What the prophets spoke about, Jesus lived. “I have engraved you on the palms of my hands,” God said in Isaiah’s day. When he visited earth in the form of a Servant, he showed that the hand of God is not too big for the smallest person in the world. It is a hand engraved with our individual names and engraved also with wounds, the cost to God of loving us so much.”
Yancey concludes his study of the OT prophets:

“We may never figure out the toes and horns of Daniel’s beasts, or the intricacies of Revelation 12…..I confess that, despite long hours of study in the prophets, I have no clearer understanding of what will happen next year, or in 2025. But I have a much clearer idea of what God wants to accomplish in my life right now. And I am gaining, gradually, the confidence to believe in the present what will fully make sense only when seen from the future.

The Bible Jesus Read will not only help to clear away some of the mistaken interpretations of the Old Testament handed down to us from the old-time exclusive Brethren via George Geftakys; it paints a broad picture of God’s overall plan from a fresh perspective. It rekindles faith in a wise, good and loving God.

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Margaret Irons and her husband Steve and three children were in the Fullerton Geftakys Assembly for twenty years. We left in March, 1990. We are still recovering and learning in Orange County, CA.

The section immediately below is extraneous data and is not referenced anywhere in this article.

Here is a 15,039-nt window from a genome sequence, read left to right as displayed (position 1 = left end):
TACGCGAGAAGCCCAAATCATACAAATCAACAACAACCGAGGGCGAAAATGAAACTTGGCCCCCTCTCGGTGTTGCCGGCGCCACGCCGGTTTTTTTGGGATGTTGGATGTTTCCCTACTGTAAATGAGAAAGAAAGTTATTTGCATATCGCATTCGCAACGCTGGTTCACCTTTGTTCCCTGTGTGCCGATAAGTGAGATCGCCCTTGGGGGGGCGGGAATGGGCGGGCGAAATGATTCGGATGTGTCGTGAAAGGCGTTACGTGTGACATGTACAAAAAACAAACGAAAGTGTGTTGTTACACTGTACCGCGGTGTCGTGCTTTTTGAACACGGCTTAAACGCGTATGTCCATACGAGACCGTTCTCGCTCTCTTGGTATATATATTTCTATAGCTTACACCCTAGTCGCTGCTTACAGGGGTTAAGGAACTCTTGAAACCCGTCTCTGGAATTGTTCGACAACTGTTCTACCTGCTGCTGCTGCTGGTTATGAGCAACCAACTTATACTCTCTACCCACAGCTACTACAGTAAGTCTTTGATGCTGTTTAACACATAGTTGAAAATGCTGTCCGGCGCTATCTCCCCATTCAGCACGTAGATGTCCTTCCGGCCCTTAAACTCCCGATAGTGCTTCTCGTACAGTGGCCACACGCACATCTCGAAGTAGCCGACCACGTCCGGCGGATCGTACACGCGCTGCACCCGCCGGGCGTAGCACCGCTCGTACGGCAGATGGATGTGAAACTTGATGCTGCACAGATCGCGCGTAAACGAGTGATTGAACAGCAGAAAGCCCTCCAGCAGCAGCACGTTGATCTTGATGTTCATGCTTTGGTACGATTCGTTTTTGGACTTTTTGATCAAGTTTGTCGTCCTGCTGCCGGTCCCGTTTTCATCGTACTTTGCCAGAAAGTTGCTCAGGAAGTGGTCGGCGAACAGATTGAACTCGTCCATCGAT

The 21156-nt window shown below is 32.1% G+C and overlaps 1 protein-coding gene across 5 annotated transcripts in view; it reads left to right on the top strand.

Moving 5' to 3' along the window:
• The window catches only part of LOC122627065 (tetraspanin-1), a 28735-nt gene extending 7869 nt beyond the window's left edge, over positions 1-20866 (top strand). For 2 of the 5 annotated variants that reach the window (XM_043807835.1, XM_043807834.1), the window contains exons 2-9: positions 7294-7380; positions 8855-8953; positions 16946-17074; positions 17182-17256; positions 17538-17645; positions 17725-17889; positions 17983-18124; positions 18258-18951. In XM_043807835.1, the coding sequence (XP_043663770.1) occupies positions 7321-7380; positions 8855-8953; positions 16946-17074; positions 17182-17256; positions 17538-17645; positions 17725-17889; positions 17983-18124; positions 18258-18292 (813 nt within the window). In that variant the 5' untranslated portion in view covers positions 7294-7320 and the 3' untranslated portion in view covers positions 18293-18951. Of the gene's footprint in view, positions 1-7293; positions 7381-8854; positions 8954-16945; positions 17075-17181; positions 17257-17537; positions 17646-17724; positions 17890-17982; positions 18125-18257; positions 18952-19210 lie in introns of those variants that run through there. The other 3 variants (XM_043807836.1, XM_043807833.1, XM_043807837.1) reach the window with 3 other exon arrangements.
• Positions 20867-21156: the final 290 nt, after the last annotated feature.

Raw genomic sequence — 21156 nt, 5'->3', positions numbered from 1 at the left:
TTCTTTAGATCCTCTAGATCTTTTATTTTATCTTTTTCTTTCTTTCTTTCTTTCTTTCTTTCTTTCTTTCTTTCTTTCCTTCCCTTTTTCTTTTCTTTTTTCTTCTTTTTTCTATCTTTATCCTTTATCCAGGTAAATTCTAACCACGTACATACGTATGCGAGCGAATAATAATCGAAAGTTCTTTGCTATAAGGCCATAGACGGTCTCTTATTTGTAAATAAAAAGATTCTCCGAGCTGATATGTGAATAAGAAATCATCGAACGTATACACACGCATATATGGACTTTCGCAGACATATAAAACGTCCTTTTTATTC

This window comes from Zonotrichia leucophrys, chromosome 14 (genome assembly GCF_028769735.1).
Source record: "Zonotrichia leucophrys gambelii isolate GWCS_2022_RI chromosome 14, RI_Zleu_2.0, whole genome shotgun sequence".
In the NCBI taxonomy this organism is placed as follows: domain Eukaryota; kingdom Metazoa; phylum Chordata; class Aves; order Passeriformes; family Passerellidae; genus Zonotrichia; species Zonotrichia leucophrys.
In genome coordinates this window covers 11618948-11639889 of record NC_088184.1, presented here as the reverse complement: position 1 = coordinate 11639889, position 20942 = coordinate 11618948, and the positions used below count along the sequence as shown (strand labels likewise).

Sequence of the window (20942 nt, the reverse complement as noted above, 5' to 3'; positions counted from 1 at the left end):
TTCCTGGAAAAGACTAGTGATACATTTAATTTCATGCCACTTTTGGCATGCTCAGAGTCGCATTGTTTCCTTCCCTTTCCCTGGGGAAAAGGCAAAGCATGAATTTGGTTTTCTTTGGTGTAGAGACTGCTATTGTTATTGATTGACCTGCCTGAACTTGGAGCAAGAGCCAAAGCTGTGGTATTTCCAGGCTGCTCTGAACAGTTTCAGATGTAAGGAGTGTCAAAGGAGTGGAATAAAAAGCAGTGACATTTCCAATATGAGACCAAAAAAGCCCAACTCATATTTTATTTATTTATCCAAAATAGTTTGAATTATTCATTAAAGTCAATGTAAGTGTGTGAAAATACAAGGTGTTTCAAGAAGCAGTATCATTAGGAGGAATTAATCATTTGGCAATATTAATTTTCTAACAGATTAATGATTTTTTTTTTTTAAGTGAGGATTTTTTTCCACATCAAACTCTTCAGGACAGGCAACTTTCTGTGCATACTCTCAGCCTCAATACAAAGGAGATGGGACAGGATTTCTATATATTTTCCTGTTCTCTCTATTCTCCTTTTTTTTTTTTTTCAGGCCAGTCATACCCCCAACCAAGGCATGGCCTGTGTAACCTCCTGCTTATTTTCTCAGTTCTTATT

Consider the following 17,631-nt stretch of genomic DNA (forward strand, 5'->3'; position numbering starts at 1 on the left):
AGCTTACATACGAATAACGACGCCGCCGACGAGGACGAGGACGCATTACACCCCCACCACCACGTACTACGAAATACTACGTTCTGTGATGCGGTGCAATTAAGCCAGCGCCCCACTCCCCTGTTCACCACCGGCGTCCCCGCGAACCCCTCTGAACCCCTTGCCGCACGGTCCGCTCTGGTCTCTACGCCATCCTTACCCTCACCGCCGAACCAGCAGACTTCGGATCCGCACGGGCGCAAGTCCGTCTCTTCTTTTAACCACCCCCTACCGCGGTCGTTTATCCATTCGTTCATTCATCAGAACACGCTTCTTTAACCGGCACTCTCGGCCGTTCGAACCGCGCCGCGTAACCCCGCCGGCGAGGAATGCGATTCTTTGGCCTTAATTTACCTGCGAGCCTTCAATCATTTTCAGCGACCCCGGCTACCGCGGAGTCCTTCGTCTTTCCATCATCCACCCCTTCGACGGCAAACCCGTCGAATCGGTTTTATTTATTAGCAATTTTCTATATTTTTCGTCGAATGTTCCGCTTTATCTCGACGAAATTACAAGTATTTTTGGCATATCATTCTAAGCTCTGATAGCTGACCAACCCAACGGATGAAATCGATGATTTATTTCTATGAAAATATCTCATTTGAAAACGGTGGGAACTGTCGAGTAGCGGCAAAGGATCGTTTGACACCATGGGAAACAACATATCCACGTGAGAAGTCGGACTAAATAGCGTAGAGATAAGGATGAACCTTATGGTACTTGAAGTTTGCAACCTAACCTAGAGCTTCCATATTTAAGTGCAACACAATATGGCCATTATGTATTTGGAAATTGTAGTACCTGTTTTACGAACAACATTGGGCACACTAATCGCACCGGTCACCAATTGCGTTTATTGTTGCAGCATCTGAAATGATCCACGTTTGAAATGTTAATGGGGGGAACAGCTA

2 thoughts on “The Bible Jesus Read – teaser intro….

  1. Scott has been associated with the Brethren for nearly 50years. He went on to say the following, in private emails:

    “My limited understanding about Geftakys is that he was some sort of charlatan who modeled some of his church structures after the plymouth brethen style of meeting, but the things you referenced as “plymouth brethren” might be more reasonably labeled as Geftakys’ teachings. PB’s are pretty diverse, and harder to pin than you allude. There is no set dogma, you know….”

    “…Some form of dispensationalism (not necessarily Darby’s) is pretty much standard, as well as the pre-trib rapture. I’ve never heard of a “split” rapture or a second death for believers who don’t overcome. These are definitely NOT ideas found commonly among the brethren. The open platform may still be a practice among the exclusives/closed brethren, but not the open brethren. We have elders & deacons. We have a weekly Lord’s Supper/Worship meeting, where any brother walking with the Lord may lead in worship as the Spirit leads him. We believe the head-covering for the ladies is Biblical, and for when the church is come together.”

    I told Scott that G. Geftakys based most of his teaching on men like G. H. Lang. He replied, “G. H. Lang – I have read his name somewhere, but not his written ministry
    – so I can’t say comment on any position he may have held. I would say that I would be typical of most of my contemporaries – and probably they’ve never heard of them.”

    So…I stand corrected, and have modified the post accordingly. My apologies to all contemporary Open Brethren for misrepresenting you.

  2. George Geftakys is not a source of “Plymouth Brethren” teaching on the OT or anything else; but thanks for the review of Yancey’s book.